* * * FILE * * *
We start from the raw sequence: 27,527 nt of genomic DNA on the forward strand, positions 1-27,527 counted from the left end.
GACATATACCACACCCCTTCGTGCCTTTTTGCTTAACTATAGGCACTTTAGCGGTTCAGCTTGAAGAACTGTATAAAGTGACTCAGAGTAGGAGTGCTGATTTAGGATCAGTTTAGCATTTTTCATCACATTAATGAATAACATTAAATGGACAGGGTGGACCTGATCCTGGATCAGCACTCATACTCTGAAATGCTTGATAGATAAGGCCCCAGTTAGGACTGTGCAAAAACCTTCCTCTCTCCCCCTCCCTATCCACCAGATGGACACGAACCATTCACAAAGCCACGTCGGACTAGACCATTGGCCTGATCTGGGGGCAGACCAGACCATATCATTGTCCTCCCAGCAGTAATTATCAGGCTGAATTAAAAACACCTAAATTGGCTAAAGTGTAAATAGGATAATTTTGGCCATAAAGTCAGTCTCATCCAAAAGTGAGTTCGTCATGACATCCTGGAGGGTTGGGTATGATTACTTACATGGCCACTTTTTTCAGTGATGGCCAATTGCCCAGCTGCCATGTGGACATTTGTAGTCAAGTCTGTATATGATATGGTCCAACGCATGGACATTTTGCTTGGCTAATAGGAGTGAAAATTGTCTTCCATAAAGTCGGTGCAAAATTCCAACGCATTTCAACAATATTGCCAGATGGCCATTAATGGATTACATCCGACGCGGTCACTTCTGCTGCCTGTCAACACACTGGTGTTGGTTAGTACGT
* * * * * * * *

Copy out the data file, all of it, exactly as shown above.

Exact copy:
We start from the raw sequence: 27,527 nt of genomic DNA on the forward strand, positions 1-27,527 counted from the left end.
GACATATACCACACCCCTTCGTGCCTTTTTGCTTAACTATAGGCACTTTAGCGGTTCAGCTTGAAGAACTGTATAAAGTGACTCAGAGTAGGAGTGCTGATTTAGGATCAGTTTAGCATTTTTCATCACATTAATGAATAACATTAAATGGACAGGGTGGACCTGATCCTGGATCAGCACTCATACTCTGAAATGCTTGATAGATAAGGCCCCAGTTAGGACTGTGCAAAAACCTTCCTCTCTCCCCCTCCCTATCCACCAGATGGACACGAACCATTCACAAAGCCACGTCGGACTAGACCATTGGCCTGATCTGGGGGCAGACCAGACCATATCATTGTCCTCCCAGCAGTAATTATCAGGCTGAATTAAAAACACCTAAATTGGCTAAAGTGTAAATAGGATAATTTTGGCCATAAAGTCAGTCTCATCCAAAAGTGAGTTCGTCATGACATCCTGGAGGGTTGGGTATGATTACTTACATGGCCACTTTTTTCAGTGATGGCCAATTGCCCAGCTGCCATGTGGACATTTGTAGTCAAGTCTGTATATGATATGGTCCAACGCATGGACATTTTGCTTGGCTAATAGGAGTGAAAATTGTCTTCCATAAAGTCGGTGCAAAATTCCAACGCATTTCAACAATATTGCCAGATGGCCATTAATGGATTACATCCGACGCGGTCACTTCTGCTGCCTGTCAACACACTGGTGTTGGTTAGTACGT